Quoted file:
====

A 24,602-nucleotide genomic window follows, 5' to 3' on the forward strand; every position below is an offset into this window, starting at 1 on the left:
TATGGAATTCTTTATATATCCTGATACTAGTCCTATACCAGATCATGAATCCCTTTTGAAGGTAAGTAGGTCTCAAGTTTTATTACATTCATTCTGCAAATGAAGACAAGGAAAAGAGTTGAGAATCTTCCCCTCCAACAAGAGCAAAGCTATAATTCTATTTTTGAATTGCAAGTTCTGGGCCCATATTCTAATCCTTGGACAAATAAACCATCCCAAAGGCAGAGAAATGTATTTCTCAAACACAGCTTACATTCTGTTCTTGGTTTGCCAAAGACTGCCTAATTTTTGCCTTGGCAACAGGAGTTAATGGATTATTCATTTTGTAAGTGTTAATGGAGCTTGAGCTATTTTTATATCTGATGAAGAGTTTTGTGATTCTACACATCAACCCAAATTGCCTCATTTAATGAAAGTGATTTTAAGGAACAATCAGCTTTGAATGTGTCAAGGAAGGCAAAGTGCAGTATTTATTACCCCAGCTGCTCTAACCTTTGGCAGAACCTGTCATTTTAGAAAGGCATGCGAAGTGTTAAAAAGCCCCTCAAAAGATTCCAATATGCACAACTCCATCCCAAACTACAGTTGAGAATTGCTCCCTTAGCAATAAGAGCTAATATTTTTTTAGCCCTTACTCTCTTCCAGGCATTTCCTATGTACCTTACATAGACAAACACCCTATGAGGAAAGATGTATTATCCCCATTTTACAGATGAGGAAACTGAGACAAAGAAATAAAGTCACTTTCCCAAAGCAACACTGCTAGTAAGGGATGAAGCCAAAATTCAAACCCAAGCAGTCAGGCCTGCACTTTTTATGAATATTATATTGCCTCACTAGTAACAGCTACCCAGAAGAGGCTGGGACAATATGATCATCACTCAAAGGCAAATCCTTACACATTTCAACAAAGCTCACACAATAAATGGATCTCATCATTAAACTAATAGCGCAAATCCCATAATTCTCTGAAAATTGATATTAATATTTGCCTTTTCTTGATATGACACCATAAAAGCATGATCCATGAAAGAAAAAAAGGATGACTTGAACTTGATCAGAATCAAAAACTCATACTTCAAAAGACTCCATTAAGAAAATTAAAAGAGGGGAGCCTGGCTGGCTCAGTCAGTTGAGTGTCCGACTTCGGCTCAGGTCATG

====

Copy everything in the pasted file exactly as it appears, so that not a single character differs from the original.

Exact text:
A 24,602-nucleotide genomic window follows, 5' to 3' on the forward strand; every position below is an offset into this window, starting at 1 on the left:
TATGGAATTCTTTATATATCCTGATACTAGTCCTATACCAGATCATGAATCCCTTTTGAAGGTAAGTAGGTCTCAAGTTTTATTACATTCATTCTGCAAATGAAGACAAGGAAAAGAGTTGAGAATCTTCCCCTCCAACAAGAGCAAAGCTATAATTCTATTTTTGAATTGCAAGTTCTGGGCCCATATTCTAATCCTTGGACAAATAAACCATCCCAAAGGCAGAGAAATGTATTTCTCAAACACAGCTTACATTCTGTTCTTGGTTTGCCAAAGACTGCCTAATTTTTGCCTTGGCAACAGGAGTTAATGGATTATTCATTTTGTAAGTGTTAATGGAGCTTGAGCTATTTTTATATCTGATGAAGAGTTTTGTGATTCTACACATCAACCCAAATTGCCTCATTTAATGAAAGTGATTTTAAGGAACAATCAGCTTTGAATGTGTCAAGGAAGGCAAAGTGCAGTATTTATTACCCCAGCTGCTCTAACCTTTGGCAGAACCTGTCATTTTAGAAAGGCATGCGAAGTGTTAAAAAGCCCCTCAAAAGATTCCAATATGCACAACTCCATCCCAAACTACAGTTGAGAATTGCTCCCTTAGCAATAAGAGCTAATATTTTTTTAGCCCTTACTCTCTTCCAGGCATTTCCTATGTACCTTACATAGACAAACACCCTATGAGGAAAGATGTATTATCCCCATTTTACAGATGAGGAAACTGAGACAAAGAAATAAAGTCACTTTCCCAAAGCAACACTGCTAGTAAGGGATGAAGCCAAAATTCAAACCCAAGCAGTCAGGCCTGCACTTTTTATGAATATTATATTGCCTCACTAGTAACAGCTACCCAGAAGAGGCTGGGACAATATGATCATCACTCAAAGGCAAATCCTTACACATTTCAACAAAGCTCACACAATAAATGGATCTCATCATTAAACTAATAGCGCAAATCCCATAATTCTCTGAAAATTGATATTAATATTTGCCTTTTCTTGATATGACACCATAAAAGCATGATCCATGAAAGAAAAAAAGGATGACTTGAACTTGATCAGAATCAAAAACTCATACTTCAAAAGACTCCATTAAGAAAATTAAAAGAGGGGAGCCTGGCTGGCTCAGTCAGTTGAGTGTCCGACTTCGGCTCAGGTCATG